REIT profits are distributed as tax deductible expenses (effectively pre-tax income) which is then received and taxed in the investors’ hands as taxable dividend income. As of 1 January 2014 the SA dividend withholding tax at 15% or the treaty governed rate where the investor is resident in a treaty country, will apply to nonresident investors. Read more

3.8% Medicare Investment Tax on CFC’s and PFIC’s Income?

A new 3.8% tax, commonly known as the “Medicare tax,” is scheduled to take effect for taxable years following December 31, 2012.

The tax is imposed on the lesser of net investment income (“NII”) or the excess of a taxpayer’s modified adjusted gross income over a threshold amount. For married taxpayers filing jointly, the threshold is $250,000; filing separately, $125,000; and for single taxpayers, $200,000.

NII is defined in IRC §1411(c)(1) as the excess of (A) the sum of (i) gross income from interest, dividends, annuities, royalties, and rents, (ii) other gross income derived from a trade or business which is a passive activity with respect to the taxpayer or which trades in financial instruments or commodities, and (iii) net gain attributable to the disposition of property over (B) properly allocable deductions.

Gain and income for purposes of IRC §1411 is generally recognized when recognized for federal income tax purposes. However, income inclusion and distributions from CFCs, PFICs, and QEFs are treated differently under the proposed regulations.

For purposes of IRC §1411, however, income inclusions from CFCs or QEFs are not included in NII.

Instead, income, previously included in gross income by a taxpayer after December 31, 2012 under the CFC or QEF rules, will be included in NII only when cash is actually distributed to the taxpayer.

Net gain from the disposition of stock in a CFC or QEF will be included in NII.

There is no similar addback of possessions-source income that is excluded under §931 for residents of American Samoa or under §933 for Puerto Rican residents. Thus, a resident of those possessions would only be subject to the §1411 tax if he realized substantial income from sources outside the possession where he is resident.

The regulations clarify that, in the case of residents of the other three U.S. possessions, all of which have so-called “mirror” Codes; Guam, the U.S. Virgin Islands, and the Northern Marianas,  the §1411 tax will not apply because it has not been imposed by Congress on those three possessions, and because residents of those possessions pay income tax on their worldwide income to the government of the possession where they are resident.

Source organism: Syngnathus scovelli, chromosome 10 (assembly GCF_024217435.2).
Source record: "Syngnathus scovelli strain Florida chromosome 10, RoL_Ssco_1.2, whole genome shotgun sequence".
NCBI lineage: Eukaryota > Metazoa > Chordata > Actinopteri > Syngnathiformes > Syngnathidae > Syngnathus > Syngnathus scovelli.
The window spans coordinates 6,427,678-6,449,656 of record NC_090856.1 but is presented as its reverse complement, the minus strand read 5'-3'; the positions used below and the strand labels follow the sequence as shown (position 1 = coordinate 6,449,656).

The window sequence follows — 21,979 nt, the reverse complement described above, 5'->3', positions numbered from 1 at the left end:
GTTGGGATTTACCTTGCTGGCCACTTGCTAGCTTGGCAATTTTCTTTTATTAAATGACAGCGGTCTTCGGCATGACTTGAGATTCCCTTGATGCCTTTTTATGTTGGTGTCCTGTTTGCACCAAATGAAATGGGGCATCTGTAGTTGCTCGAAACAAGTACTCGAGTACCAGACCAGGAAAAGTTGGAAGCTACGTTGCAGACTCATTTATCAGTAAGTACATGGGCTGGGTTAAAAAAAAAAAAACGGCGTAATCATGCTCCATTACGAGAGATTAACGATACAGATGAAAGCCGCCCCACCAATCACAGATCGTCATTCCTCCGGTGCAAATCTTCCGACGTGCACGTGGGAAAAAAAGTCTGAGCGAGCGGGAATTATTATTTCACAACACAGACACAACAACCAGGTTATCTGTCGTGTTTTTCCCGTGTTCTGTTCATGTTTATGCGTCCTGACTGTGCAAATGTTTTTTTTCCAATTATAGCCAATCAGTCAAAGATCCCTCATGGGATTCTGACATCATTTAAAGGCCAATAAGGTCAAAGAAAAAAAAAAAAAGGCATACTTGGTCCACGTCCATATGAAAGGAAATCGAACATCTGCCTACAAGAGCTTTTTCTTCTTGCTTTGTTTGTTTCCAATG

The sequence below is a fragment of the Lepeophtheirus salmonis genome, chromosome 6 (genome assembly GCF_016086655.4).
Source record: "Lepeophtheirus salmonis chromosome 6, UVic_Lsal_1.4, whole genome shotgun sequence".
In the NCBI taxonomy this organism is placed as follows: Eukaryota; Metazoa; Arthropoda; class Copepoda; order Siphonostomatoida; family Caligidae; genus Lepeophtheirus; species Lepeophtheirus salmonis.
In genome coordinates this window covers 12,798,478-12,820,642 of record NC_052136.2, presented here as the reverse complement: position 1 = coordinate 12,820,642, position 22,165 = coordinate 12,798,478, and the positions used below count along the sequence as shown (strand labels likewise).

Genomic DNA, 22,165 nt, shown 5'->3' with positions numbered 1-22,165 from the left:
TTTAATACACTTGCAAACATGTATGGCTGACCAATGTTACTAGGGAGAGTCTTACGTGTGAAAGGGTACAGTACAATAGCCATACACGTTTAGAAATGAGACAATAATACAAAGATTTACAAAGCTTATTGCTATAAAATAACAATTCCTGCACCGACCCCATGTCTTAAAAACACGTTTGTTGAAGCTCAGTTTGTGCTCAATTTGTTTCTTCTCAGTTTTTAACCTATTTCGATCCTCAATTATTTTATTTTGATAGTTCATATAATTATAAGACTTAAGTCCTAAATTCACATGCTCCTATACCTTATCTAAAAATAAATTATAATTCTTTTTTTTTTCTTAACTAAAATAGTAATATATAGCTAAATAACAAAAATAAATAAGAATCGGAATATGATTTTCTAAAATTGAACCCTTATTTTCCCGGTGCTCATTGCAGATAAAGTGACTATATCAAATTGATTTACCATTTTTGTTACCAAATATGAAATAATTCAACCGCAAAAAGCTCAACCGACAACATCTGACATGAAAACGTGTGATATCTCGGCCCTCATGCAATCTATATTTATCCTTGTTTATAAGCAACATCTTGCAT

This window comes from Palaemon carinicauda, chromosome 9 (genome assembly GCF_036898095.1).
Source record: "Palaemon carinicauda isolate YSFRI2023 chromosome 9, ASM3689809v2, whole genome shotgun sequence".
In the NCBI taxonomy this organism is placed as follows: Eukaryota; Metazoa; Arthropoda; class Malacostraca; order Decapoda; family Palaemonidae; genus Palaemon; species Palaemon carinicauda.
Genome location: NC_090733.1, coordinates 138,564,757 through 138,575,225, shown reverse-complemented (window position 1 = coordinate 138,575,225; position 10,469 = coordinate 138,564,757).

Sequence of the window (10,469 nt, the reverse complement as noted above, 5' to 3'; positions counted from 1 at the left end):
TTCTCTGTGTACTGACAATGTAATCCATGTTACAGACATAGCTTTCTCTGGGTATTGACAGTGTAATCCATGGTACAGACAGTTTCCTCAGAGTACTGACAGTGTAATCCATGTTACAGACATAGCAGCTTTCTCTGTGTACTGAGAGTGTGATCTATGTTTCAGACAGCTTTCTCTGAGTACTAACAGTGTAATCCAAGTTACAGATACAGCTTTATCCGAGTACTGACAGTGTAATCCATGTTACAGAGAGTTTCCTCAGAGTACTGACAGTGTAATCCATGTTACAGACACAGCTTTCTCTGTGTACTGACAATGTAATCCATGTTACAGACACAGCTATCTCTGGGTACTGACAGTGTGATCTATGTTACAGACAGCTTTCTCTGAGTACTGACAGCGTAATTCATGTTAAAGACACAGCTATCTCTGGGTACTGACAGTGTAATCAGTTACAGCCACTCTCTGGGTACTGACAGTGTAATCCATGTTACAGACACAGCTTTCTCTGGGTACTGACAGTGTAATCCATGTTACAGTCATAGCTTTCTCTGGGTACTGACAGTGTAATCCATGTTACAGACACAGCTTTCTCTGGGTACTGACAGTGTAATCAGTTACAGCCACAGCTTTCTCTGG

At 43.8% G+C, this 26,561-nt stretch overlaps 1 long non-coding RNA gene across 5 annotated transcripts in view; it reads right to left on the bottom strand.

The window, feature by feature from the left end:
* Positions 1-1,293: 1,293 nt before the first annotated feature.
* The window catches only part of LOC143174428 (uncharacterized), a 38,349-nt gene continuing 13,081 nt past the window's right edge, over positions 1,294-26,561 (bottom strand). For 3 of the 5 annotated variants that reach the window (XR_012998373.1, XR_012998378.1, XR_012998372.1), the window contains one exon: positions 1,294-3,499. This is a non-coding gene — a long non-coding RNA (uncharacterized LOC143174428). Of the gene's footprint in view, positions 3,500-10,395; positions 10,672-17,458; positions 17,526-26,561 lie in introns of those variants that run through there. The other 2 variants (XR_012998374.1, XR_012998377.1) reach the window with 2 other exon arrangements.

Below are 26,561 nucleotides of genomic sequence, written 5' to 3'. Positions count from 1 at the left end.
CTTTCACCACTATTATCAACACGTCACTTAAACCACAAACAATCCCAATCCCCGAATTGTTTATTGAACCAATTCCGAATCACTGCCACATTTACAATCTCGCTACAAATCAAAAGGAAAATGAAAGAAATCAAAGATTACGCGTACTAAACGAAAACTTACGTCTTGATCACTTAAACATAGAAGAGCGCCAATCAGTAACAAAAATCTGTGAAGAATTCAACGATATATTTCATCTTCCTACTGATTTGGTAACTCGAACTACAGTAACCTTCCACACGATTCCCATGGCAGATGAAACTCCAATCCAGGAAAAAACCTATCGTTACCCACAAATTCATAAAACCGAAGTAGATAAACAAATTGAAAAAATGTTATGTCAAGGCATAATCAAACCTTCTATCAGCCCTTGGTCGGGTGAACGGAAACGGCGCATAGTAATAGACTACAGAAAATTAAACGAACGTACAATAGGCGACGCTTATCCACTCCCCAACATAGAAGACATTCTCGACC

Section 1411(e)(1) exempts a “nonresident alien” from the §1411 tax. The proposed regulations confirm that the term “nonresident alien” is determined in accordance with the “resident alien” definitional rules of §7701(b). However, the regulations give no guidance on how to apply §1411 when an individual is a U.S. citizen or resident alien for part of the year, and a nonresident alien for the balance of the year.

The regulations do not discuss the status of so-called “treaty tie-breaker aliens” who are classified as resident aliens under §7701(b), but who are also classified as income tax residents of a country having an income tax treaty with the United States under the “tie-breaker” rules of the treaty. Regs. §301.7701(b)-7(a)(1) provides that a tie-breaker alien will be classified as a nonresident “for purposes of computing that individual’s United States income tax liability under the provisions of the Internal Revenue Code and the regulations thereunder … .” Thus, whether a treaty tie-breaker alien is exempt from the §1411 tax probably depends on whether the §1411 tax is an “income tax” within the meaning of U.S. income tax treaties.

The Application of the New 3.8% Medicare Tax on CFC’s & PFIC’s Got You Confused?